The Mormons

During   the nineteenth century a number of religious movements grew up in the United States and that were brought to Britain.   Before 1850, only the Church of Jesus Christ of Latter Day Saints or the Mormons was of any significance.   Founded in the 1820s, the Mormons claimed to be the only true and valid church and first appeared on the English religious kaleidoscope in 1837 when seven Mormon missionaries landed at Liverpool.  A second mission in 1840, led by the leader Brigham Young, proved equally successful.   Based on Liverpool, Mormon missions were sent round the country and it is small wonder that many of the early converts were the poor for whom the 1840s were a period of intense hardship.   Furthermore the Mormons organised a very efficient emigration system out of Liverpool.   Between 1841 and 1843 nearly 3,000 emigrants left Liverpool and, despite the suspension of all emigration in 1846 and 1847, by 1850 the number of emigrants had risen to nearly 17,000.

In the 1851 Religious Census 16,628 Mormons attended the evening service of Sunday. The 1850s saw Mormonism is decline throughout Britain. In part this was the result of improved conditions for the working population. More important was the announcement by Brigham Young in 1852 that polygamy was God’s will. Outside the Mormon mission house in Soham (Cambridgeshire) 1,200 people watched as village youths enacted a Mormon wedding, to which seven brides rode on donkeys. Polygamy exposed Mormonism to charges of immorality and vice and was fatal to evangelism in Britain.   The number of Mormons sank back slowly to 2,000 by the 1860s.

[1] On   Nonconformity  apart  from  Methodism  see  I. Sellers Nineteenth Century  Nonconformity,  Edward Arnold,  1977  for  a general  survey and D.M. Thompson Nonconformity in the  Nineteenth Century, Routledge, 1972 and J.H.Y. Briggs and I. Sellers Victorian Nonconformity,  Edward  Arnold,  1973  for documentary  studies. R. Jones Congregationalism in England 1662-1962, A.C. Underwood A History of the English Baptists, 1947, C.G. Bolan et al The English Presbyterians, 1968 and E. Isichei Victorian Quakers, OUP, 1970 cover the major groups.

Monday, 25 August 2008

Nonconformity 1800-1850: The denominational thrust

The metamorphosis within the Established Church was bound to have significant effects on the Dissenting churches after 1830. But  Anglicanism  was  not the only form  of  organised  religion undergoing  fundamental changes  in  the first  half  of the nineteenth century.  There was a shift within Methodist, Congregational and Baptist communities away from the sect-type religious culture of the eighteenth century towards a new and patently denominational orientation to the wider society. Methodism in particular ceased to be a movement and became an organisation. The term ‘Dissent’ was gradually replaced by ‘Nonconformity’ and ‘dissenters’ by ‘nonconformists.’[1]

The movement towards denominationalism among the nonconformist churches had its origins in the late eighteenth century.  It was both organisational and   ‘clerical’. Denominational organisation was the result of the need and desire to pursue new goals.   It arose out of the evangelical revival in the eighteenth century and was not a reaction to it.   The  new goal  was evangelism -- missionary activities both abroad  and at home  --  and was possible because of the theological  shift away from  the Calvinist doctrine of the elect (people are either  born to  go to heaven or not) that would have rendered such  activity pointless. In this situation the church could and should be open to all.   The formation of the Northamptonshire Association in 1764 among Particular (Calvinistic) Baptists marked a turning point.  In 1797, the (Baptist) Home Mission Society was formed in London. County or Area Associations of Churches were formed among the  Independents,  but generally later than  among Baptist,  in Warwickshire  in  1793,  Wiltshire and East  Somerset  in  1797, Hampshire in 1797, Lancashire in 1806 and Hertfordshire in 1810. In due course a (Congregational) Home Missionary Society was formed in 1819 working mainly in those areas where County Associations were weak or non-existent. Village preaching depended on support from elsewhere and united action by a number of churches was an obvious way of doing this.[2] Itinerancy challenged isolationism and undenominationalism and, during the second and third decades of the nineteenth century,   the freedom enjoyed by the early itinerants succumbed to the process of institutionalisation. Evangelism came increasingly to be seen as a denominational rather than a local responsibility.Despite this positive development, the 1820s saw the first signs of formalism and stagnation, forces that later sapped the dynamic strength and recruiting power of English Nonconformity.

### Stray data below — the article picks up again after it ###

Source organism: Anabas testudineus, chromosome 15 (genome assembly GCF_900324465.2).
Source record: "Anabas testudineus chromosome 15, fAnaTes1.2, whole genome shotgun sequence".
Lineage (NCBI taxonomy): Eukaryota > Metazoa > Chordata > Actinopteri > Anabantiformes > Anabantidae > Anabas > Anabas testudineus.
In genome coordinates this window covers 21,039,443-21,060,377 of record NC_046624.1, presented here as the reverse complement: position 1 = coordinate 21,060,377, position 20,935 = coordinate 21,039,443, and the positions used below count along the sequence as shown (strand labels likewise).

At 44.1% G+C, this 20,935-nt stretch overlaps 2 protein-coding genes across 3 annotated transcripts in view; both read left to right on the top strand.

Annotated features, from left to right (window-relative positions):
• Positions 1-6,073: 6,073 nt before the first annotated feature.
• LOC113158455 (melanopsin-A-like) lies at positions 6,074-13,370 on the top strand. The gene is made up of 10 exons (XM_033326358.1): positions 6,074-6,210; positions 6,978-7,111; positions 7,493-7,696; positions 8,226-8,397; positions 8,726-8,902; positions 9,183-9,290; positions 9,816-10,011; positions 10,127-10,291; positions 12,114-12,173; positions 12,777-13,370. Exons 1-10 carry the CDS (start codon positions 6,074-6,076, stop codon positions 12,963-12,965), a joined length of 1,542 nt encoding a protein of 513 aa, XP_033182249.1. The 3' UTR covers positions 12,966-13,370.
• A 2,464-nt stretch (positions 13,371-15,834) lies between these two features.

It  was  possible  for the central organisations  of  the different  churches to  exert,   if  they  chose, control  and discipline. Denominationalism also had expression in an increasingly ‘clerical’ approach. Jabez Bunting and his colleagues gradually strengthened   the  distinction  between  travelling  and   local preachers,  not  only by developing the doctrine of the ‘pastoral office’ but  also  by  enforcing  the commitment  to  permanent itinerancy   and corporate discipline  among   the   travelling preachers.   Excessive spontaneity -- too much lay initiative -- was seen as a threat to the integrity of Wesleyanism and a theological basis for the differentiation of roles and functions between ministers and laymen was elaborated. This redirection of the  Methodist  movement  under  ministerial  initiative  imposed immense  strains  on it and the result was a prolonged period  of conflict and schism,  beginning with the New Connexion  breakaway in  1797  and ending with the major disruptions and  realignments between 1849-57. ‘Primitive Methodists’, ‘Bible  Christians’, Tent Methodists’ and ‘Wesleyan Reformers’ all contained sectarian overtones  in  their names and were significant in  capturing  an element of protest against consolidation and institutionalisation that underpinned  the fragmentation of the Methodist strain  of evangelical Nonconformity.   Other nonconformists lacked both the will and the machinery to sharpen the clerical-lay distinction in this way.